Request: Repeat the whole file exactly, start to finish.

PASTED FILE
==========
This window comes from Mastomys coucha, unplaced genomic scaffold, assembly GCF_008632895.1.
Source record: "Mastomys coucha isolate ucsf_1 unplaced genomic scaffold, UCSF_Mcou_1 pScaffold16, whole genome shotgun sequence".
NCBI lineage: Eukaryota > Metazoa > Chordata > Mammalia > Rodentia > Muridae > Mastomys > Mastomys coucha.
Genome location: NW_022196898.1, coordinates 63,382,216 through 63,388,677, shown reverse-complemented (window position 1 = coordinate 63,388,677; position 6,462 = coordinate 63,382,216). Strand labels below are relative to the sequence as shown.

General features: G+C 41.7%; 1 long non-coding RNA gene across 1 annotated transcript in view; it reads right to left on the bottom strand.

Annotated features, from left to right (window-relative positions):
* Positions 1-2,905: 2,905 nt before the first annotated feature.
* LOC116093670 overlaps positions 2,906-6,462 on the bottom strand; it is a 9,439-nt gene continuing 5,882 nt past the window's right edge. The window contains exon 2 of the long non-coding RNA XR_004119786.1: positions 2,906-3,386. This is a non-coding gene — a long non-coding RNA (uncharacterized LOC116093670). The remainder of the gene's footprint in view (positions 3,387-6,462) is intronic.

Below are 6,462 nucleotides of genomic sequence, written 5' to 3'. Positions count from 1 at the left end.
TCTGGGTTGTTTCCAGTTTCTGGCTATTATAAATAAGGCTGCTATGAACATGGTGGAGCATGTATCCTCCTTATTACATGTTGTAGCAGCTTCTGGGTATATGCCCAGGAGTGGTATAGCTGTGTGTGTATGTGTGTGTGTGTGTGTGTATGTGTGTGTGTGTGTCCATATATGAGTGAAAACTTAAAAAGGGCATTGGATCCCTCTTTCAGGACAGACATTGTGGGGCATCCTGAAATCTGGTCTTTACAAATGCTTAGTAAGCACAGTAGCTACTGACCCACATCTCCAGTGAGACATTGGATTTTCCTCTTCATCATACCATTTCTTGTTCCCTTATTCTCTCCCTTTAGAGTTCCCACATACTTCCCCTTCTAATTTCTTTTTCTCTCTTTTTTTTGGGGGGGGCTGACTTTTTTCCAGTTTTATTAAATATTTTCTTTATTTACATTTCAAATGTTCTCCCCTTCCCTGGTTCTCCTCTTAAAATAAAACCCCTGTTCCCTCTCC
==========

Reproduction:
This window comes from Mastomys coucha, unplaced genomic scaffold, assembly GCF_008632895.1.
Source record: "Mastomys coucha isolate ucsf_1 unplaced genomic scaffold, UCSF_Mcou_1 pScaffold16, whole genome shotgun sequence".
NCBI lineage: Eukaryota > Metazoa > Chordata > Mammalia > Rodentia > Muridae > Mastomys > Mastomys coucha.
Genome location: NW_022196898.1, coordinates 63,382,216 through 63,388,677, shown reverse-complemented (window position 1 = coordinate 63,388,677; position 6,462 = coordinate 63,382,216). Strand labels below are relative to the sequence as shown.

General features: G+C 41.7%; 1 long non-coding RNA gene across 1 annotated transcript in view; it reads right to left on the bottom strand.

Annotated features, from left to right (window-relative positions):
* Positions 1-2,905: 2,905 nt before the first annotated feature.
* LOC116093670 overlaps positions 2,906-6,462 on the bottom strand; it is a 9,439-nt gene continuing 5,882 nt past the window's right edge. The window contains exon 2 of the long non-coding RNA XR_004119786.1: positions 2,906-3,386. This is a non-coding gene — a long non-coding RNA (uncharacterized LOC116093670). The remainder of the gene's footprint in view (positions 3,387-6,462) is intronic.

Below are 6,462 nucleotides of genomic sequence, written 5' to 3'. Positions count from 1 at the left end.
TCTGGGTTGTTTCCAGTTTCTGGCTATTATAAATAAGGCTGCTATGAACATGGTGGAGCATGTATCCTCCTTATTACATGTTGTAGCAGCTTCTGGGTATATGCCCAGGAGTGGTATAGCTGTGTGTGTATGTGTGTGTGTGTGTGTGTATGTGTGTGTGTGTGTCCATATATGAGTGAAAACTTAAAAAGGGCATTGGATCCCTCTTTCAGGACAGACATTGTGGGGCATCCTGAAATCTGGTCTTTACAAATGCTTAGTAAGCACAGTAGCTACTGACCCACATCTCCAGTGAGACATTGGATTTTCCTCTTCATCATACCATTTCTTGTTCCCTTATTCTCTCCCTTTAGAGTTCCCACATACTTCCCCTTCTAATTTCTTTTTCTCTCTTTTTTTTGGGGGGGGCTGACTTTTTTCCAGTTTTATTAAATATTTTCTTTATTTACATTTCAAATGTTCTCCCCTTCCCTGGTTCTCCTCTTAAAATAAAACCCCTGTTCCCTCTCC